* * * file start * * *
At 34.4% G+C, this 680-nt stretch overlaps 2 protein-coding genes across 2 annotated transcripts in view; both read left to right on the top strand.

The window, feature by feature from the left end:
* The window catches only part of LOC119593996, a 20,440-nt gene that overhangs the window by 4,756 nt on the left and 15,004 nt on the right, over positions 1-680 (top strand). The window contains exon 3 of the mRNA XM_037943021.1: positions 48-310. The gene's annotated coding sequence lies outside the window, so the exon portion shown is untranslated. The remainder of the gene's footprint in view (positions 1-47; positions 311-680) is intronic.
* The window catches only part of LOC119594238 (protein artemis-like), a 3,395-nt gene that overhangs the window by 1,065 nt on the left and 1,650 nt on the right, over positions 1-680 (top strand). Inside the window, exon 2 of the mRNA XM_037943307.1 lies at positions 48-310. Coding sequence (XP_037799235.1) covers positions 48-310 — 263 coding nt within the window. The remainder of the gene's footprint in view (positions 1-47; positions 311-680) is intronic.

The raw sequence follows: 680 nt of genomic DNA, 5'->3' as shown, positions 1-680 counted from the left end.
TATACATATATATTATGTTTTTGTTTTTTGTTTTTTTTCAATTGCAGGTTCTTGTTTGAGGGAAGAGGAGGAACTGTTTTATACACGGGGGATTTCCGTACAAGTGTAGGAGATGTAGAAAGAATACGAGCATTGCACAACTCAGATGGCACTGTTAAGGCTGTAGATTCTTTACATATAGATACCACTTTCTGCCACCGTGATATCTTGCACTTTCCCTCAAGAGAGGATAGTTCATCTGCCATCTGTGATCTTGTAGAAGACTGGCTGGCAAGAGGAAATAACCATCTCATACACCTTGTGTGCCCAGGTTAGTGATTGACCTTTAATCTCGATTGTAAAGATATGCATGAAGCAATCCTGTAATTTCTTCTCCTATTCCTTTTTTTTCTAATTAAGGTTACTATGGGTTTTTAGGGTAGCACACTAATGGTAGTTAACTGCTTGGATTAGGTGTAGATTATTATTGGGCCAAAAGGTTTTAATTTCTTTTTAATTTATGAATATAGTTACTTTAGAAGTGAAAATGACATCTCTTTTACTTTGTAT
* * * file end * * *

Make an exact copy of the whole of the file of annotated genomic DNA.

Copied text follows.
At 34.4% G+C, this 680-nt stretch overlaps 2 protein-coding genes across 2 annotated transcripts in view; both read left to right on the top strand.

The window, feature by feature from the left end:
* The window catches only part of LOC119593996, a 20,440-nt gene that overhangs the window by 4,756 nt on the left and 15,004 nt on the right, over positions 1-680 (top strand). The window contains exon 3 of the mRNA XM_037943021.1: positions 48-310. The gene's annotated coding sequence lies outside the window, so the exon portion shown is untranslated. The remainder of the gene's footprint in view (positions 1-47; positions 311-680) is intronic.
* The window catches only part of LOC119594238 (protein artemis-like), a 3,395-nt gene that overhangs the window by 1,065 nt on the left and 1,650 nt on the right, over positions 1-680 (top strand). Inside the window, exon 2 of the mRNA XM_037943307.1 lies at positions 48-310. Coding sequence (XP_037799235.1) covers positions 48-310 — 263 coding nt within the window. The remainder of the gene's footprint in view (positions 1-47; positions 311-680) is intronic.

The raw sequence follows: 680 nt of genomic DNA, 5'->3' as shown, positions 1-680 counted from the left end.
TATACATATATATTATGTTTTTGTTTTTTGTTTTTTTTCAATTGCAGGTTCTTGTTTGAGGGAAGAGGAGGAACTGTTTTATACACGGGGGATTTCCGTACAAGTGTAGGAGATGTAGAAAGAATACGAGCATTGCACAACTCAGATGGCACTGTTAAGGCTGTAGATTCTTTACATATAGATACCACTTTCTGCCACCGTGATATCTTGCACTTTCCCTCAAGAGAGGATAGTTCATCTGCCATCTGTGATCTTGTAGAAGACTGGCTGGCAAGAGGAAATAACCATCTCATACACCTTGTGTGCCCAGGTTAGTGATTGACCTTTAATCTCGATTGTAAAGATATGCATGAAGCAATCCTGTAATTTCTTCTCCTATTCCTTTTTTTTCTAATTAAGGTTACTATGGGTTTTTAGGGTAGCACACTAATGGTAGTTAACTGCTTGGATTAGGTGTAGATTATTATTGGGCCAAAAGGTTTTAATTTCTTTTTAATTTATGAATATAGTTACTTTAGAAGTGAAAATGACATCTCTTTTACTTTGTAT